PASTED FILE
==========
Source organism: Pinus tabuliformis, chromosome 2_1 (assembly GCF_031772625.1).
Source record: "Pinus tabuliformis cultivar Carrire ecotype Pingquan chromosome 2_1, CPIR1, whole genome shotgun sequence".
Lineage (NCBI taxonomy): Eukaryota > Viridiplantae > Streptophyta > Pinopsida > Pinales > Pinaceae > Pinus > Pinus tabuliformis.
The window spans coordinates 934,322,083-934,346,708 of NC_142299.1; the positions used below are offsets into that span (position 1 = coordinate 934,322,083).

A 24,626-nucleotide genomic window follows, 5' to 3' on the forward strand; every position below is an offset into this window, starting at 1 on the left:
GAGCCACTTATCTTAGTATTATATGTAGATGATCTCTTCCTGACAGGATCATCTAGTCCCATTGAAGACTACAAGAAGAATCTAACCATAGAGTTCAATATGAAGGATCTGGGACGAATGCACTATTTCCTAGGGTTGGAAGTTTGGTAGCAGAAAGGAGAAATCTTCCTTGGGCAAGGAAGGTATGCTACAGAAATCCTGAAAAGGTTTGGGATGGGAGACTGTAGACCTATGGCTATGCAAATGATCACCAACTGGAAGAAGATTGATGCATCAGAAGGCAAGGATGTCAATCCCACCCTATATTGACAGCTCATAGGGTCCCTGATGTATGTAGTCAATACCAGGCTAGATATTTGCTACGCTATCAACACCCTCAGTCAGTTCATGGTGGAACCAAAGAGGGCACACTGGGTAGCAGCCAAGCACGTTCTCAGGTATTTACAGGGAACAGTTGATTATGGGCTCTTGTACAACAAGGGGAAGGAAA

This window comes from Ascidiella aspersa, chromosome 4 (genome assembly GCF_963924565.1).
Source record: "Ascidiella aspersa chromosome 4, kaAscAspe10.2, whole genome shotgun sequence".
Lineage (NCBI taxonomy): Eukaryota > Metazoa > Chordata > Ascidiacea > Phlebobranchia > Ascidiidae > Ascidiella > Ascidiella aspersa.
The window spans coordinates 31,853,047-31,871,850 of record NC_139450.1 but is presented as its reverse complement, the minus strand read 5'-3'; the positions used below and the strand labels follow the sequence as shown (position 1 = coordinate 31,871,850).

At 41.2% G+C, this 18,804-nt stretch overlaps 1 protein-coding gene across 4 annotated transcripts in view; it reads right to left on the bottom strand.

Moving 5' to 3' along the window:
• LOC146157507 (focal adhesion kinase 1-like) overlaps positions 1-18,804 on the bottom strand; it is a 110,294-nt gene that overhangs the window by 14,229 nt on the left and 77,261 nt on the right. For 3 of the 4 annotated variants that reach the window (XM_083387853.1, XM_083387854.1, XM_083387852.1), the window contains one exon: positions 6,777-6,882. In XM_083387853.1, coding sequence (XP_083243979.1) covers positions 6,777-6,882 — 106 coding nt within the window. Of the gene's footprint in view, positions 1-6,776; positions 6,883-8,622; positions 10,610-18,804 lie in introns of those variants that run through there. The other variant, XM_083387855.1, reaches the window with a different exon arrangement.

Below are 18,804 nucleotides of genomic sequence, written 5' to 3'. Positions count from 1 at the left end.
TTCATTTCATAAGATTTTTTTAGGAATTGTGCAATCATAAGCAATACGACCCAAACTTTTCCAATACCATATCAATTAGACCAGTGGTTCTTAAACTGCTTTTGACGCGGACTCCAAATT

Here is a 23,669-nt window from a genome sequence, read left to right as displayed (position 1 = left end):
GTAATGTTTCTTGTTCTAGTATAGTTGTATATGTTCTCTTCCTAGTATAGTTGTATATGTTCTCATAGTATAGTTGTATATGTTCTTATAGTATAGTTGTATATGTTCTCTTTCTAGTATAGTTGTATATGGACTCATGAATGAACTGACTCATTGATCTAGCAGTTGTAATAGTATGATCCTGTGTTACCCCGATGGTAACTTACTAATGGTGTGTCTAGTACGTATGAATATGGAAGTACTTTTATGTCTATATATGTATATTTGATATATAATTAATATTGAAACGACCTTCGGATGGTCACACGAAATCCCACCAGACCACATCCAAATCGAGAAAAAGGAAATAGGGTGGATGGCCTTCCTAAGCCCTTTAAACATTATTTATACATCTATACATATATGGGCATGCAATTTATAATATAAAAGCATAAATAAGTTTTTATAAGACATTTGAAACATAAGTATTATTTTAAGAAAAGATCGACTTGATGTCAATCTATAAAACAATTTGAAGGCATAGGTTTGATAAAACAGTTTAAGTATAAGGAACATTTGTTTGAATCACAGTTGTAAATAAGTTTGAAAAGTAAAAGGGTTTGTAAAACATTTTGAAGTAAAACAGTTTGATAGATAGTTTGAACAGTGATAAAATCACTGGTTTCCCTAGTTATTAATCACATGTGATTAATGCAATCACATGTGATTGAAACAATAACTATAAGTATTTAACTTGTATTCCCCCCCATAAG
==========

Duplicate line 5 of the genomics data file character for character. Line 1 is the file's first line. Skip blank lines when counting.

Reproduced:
A 24,626-nucleotide genomic window follows, 5' to 3' on the forward strand; every position below is an offset into this window, starting at 1 on the left: